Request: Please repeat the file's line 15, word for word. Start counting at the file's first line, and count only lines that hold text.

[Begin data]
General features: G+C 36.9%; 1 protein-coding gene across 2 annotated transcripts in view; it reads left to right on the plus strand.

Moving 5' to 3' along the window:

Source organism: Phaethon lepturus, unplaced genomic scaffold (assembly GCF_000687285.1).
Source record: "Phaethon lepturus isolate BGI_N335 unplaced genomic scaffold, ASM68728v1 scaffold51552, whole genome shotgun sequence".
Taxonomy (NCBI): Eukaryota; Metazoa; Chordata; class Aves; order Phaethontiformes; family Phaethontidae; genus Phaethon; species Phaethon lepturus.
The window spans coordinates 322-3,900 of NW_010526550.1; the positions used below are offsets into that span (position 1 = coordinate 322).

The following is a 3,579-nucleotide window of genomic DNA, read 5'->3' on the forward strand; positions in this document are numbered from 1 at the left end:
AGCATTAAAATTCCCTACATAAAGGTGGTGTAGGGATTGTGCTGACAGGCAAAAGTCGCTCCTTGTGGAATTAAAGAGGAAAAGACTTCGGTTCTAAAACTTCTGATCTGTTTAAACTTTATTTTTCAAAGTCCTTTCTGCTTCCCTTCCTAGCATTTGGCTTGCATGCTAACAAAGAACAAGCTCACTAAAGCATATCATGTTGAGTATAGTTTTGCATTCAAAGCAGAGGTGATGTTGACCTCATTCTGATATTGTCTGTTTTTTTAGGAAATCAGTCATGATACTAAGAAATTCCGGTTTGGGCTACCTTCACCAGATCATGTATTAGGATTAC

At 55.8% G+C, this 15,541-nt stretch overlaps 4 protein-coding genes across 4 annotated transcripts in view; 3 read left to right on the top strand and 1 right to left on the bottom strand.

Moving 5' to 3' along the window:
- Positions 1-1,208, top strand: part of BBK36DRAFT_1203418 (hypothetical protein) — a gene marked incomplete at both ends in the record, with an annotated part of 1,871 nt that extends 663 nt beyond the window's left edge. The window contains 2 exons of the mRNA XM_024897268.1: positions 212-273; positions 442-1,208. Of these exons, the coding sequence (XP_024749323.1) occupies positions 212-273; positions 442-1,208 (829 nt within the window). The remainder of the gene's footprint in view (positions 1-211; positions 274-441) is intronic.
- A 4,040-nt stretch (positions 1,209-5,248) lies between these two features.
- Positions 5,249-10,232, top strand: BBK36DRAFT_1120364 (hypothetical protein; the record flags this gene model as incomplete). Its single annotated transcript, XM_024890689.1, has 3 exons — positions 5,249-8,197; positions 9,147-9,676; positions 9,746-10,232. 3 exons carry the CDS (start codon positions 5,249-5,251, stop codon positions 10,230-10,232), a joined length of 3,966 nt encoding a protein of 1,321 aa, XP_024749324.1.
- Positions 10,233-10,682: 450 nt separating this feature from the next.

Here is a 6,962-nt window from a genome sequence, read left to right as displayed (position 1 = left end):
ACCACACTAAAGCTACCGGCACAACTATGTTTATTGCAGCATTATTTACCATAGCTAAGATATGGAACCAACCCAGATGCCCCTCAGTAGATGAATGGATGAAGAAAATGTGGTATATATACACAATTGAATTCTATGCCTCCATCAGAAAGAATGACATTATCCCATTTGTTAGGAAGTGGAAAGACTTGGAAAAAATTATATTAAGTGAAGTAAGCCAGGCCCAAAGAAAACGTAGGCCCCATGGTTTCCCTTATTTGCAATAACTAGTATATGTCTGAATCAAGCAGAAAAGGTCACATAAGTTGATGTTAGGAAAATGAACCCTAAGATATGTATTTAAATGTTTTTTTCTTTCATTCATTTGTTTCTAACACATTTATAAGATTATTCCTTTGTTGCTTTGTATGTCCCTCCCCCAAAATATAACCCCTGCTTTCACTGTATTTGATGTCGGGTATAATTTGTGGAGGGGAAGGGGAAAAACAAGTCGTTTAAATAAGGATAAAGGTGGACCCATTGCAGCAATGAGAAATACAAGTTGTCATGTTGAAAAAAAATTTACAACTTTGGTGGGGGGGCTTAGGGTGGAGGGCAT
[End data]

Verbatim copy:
Here is a 6,962-nt window from a genome sequence, read left to right as displayed (position 1 = left end):